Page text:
What can we expect from the new chapters in The 25th Ward? The Silver Case had ties to The 25th Ward and elsewhere. Will these tie into something larger?
Suda: Like you said, the parts that were added before kind of led into this, and then the new stuff is kind of opening up to other stuff as well. But I don't know about the size yet; I'm actually still working on it, so I don't know how big it's going to be. However, whether the new stuff will lead into something bigger, that's what I'm still thinking about. What we're working on right now is just kind of getting that link between the two games really well, so obviously I'm working on a part. The other side of the story, the Placebo side, that's a different writer, and it's always been a different writer, Mr. Oka. He's working on that, so what we're working on now is really making that transition between the two very seamless.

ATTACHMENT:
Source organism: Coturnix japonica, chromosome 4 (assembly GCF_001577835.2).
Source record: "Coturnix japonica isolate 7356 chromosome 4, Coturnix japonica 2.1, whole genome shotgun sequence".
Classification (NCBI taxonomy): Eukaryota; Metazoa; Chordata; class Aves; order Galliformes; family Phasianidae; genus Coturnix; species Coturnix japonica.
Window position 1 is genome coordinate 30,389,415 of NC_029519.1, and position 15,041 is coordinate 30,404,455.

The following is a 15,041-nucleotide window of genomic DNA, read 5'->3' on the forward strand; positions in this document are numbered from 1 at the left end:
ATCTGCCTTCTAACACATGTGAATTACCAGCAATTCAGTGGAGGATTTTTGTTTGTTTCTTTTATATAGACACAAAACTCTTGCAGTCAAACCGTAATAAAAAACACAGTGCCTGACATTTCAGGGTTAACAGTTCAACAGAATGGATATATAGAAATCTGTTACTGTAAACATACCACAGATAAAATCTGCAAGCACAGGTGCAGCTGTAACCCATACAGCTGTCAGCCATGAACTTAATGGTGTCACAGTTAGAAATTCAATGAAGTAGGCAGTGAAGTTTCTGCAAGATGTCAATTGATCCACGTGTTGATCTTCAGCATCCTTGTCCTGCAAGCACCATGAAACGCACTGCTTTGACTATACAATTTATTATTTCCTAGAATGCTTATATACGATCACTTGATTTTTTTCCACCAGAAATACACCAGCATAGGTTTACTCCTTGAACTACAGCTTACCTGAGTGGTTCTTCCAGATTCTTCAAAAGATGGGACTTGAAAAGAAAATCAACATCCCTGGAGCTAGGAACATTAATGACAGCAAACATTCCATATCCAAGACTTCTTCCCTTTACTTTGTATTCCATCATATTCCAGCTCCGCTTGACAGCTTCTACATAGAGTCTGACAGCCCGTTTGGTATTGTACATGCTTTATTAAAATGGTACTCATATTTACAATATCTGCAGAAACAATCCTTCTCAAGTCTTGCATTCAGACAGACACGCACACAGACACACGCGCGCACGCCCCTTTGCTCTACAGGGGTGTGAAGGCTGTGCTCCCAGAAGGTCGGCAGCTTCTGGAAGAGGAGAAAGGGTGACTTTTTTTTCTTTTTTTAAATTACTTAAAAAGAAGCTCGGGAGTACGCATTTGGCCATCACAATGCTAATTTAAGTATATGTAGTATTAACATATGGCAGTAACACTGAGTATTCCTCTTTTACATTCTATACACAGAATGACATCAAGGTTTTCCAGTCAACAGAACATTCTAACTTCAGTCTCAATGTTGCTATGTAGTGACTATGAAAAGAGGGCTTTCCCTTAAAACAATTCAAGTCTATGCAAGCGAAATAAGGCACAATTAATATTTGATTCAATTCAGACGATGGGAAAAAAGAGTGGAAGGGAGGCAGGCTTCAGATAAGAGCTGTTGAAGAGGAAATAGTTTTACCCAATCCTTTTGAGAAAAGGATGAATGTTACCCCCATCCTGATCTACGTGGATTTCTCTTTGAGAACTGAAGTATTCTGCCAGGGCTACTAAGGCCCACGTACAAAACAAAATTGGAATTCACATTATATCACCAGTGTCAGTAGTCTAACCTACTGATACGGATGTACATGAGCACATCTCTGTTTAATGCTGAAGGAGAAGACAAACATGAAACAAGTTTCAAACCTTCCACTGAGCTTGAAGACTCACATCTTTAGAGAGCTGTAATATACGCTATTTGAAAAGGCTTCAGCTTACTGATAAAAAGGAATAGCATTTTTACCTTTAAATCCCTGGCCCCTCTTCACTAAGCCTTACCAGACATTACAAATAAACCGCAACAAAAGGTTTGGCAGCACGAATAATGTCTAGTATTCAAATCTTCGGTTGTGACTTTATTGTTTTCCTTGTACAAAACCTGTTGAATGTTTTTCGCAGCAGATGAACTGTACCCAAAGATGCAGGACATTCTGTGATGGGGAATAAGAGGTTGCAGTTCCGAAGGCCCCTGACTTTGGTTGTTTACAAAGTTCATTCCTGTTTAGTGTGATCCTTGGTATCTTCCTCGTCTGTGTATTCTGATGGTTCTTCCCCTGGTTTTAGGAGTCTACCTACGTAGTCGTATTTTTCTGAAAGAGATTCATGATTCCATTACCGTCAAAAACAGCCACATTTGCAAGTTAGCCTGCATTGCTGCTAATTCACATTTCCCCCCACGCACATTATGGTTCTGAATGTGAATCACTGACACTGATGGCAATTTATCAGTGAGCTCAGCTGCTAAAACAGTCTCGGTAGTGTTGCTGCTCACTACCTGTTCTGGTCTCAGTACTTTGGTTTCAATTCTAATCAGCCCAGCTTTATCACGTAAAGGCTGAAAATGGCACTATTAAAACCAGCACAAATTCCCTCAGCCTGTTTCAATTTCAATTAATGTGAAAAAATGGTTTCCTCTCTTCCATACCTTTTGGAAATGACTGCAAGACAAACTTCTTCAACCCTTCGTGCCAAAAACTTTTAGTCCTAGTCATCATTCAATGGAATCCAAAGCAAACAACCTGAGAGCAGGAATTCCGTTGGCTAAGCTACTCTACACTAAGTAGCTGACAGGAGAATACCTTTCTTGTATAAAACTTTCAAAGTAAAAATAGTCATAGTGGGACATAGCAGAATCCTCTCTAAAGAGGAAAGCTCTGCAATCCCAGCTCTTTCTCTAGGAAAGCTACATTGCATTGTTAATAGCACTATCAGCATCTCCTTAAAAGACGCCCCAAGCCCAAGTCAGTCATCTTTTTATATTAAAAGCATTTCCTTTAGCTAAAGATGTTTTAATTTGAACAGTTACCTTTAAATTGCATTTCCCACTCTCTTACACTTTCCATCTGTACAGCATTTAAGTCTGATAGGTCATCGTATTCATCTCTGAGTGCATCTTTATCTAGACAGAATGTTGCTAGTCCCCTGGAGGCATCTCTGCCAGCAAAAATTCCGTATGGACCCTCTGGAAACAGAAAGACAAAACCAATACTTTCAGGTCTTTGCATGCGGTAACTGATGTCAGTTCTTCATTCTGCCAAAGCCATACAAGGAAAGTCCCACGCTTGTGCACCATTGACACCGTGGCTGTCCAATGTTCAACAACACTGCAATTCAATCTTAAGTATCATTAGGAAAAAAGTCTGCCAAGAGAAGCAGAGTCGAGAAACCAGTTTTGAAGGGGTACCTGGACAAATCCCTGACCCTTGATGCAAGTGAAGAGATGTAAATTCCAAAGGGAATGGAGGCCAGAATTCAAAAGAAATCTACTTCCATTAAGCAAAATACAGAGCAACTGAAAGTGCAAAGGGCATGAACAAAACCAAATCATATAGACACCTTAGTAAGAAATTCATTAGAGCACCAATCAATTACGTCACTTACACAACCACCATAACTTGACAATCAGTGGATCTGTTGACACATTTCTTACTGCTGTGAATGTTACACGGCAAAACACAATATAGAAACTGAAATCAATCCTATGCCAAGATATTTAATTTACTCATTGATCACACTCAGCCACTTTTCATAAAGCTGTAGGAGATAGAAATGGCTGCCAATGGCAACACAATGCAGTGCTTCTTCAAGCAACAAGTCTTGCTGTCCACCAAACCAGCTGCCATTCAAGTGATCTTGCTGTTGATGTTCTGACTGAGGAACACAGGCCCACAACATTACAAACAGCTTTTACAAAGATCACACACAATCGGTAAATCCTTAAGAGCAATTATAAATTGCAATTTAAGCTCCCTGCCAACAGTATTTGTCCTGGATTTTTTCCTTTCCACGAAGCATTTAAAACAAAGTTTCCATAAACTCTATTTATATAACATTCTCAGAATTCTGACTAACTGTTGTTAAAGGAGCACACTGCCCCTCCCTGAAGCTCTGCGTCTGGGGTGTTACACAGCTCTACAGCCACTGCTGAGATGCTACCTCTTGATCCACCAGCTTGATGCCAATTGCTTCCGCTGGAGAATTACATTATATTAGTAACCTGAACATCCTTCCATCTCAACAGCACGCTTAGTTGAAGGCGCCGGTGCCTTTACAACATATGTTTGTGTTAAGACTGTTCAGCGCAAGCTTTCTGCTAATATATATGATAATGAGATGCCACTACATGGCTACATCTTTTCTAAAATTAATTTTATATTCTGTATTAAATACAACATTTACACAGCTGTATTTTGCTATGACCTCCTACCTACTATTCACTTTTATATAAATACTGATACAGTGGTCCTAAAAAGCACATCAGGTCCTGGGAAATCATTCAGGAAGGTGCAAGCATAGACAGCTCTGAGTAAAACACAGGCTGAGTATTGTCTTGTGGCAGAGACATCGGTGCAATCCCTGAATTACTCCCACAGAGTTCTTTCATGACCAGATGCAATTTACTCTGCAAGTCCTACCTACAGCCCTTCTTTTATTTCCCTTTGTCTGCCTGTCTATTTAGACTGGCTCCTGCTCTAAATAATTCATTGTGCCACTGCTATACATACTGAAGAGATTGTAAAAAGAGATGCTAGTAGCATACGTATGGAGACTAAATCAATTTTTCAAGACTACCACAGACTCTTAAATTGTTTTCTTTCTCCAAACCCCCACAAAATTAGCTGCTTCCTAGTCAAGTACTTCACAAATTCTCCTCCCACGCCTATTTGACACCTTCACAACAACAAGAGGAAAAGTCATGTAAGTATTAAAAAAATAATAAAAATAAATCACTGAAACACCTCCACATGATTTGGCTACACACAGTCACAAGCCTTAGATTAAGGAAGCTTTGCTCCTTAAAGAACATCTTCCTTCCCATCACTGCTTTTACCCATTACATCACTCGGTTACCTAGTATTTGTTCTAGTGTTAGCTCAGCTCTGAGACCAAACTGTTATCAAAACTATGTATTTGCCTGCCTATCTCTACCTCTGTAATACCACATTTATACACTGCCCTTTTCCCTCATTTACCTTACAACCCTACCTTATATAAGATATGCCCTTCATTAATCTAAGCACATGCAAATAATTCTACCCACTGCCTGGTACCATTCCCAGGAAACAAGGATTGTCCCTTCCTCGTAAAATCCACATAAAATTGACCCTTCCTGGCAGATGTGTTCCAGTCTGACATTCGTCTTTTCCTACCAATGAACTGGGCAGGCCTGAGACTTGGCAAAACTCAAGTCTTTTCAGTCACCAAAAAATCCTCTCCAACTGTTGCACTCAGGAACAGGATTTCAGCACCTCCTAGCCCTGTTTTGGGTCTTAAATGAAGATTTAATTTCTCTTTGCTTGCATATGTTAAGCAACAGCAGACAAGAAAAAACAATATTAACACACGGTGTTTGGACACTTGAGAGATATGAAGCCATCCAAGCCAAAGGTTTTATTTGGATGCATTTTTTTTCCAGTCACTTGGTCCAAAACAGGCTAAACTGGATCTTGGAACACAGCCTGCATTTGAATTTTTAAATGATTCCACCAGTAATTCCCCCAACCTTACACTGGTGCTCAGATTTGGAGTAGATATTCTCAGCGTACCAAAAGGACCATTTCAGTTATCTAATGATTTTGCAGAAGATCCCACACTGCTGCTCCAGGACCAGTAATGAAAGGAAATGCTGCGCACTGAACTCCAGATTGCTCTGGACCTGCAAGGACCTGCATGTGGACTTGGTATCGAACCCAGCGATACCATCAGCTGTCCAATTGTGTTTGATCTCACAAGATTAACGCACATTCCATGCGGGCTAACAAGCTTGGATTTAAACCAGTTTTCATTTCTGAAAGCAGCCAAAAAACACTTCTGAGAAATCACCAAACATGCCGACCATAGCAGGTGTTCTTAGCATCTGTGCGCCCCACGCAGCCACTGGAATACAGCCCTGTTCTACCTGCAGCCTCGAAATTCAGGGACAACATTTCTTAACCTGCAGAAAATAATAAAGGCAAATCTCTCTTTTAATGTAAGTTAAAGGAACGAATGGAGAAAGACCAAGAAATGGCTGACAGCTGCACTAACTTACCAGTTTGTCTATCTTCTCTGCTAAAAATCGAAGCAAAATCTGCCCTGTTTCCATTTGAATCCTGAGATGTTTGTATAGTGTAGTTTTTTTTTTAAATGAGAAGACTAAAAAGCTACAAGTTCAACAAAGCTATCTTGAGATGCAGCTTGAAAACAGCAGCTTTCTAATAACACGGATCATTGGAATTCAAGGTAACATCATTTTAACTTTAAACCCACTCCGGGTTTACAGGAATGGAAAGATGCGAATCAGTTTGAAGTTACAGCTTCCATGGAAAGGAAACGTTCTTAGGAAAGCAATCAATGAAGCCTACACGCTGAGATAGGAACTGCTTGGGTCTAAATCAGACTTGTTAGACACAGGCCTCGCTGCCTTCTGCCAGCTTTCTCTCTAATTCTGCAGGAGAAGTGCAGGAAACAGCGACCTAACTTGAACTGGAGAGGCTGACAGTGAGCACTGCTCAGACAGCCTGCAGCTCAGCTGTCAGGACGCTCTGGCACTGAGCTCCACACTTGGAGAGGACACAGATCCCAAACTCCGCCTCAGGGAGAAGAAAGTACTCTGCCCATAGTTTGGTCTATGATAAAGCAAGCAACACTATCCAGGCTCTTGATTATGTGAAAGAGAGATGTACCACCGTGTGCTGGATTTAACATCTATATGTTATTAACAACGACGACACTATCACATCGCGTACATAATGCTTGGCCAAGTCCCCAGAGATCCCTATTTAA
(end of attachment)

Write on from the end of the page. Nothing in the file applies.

How is it to revisit games you made years ago in order to try and remake them, while also adding new content at the same time?
Suda: It is difficult. It's like rehabilitation to get back into, "What is The Silver Case? What is this world? What's going on here?" I definitely had to take the time to do that for myself, to get back in that mode. However, the process of that rehabilitation put me in the mode to be able to write something new, and the cool thing is that now I do get to write something new and it's going to be matched up with this current time that we're living in. I haven't written it yet but I, myself, am excited to see what I'm going to write and what's going to come out of this.
How well did The Silver Case do sales-wise? Does it make you hopeful for The 25th Ward, or was this more a matter of preserving history?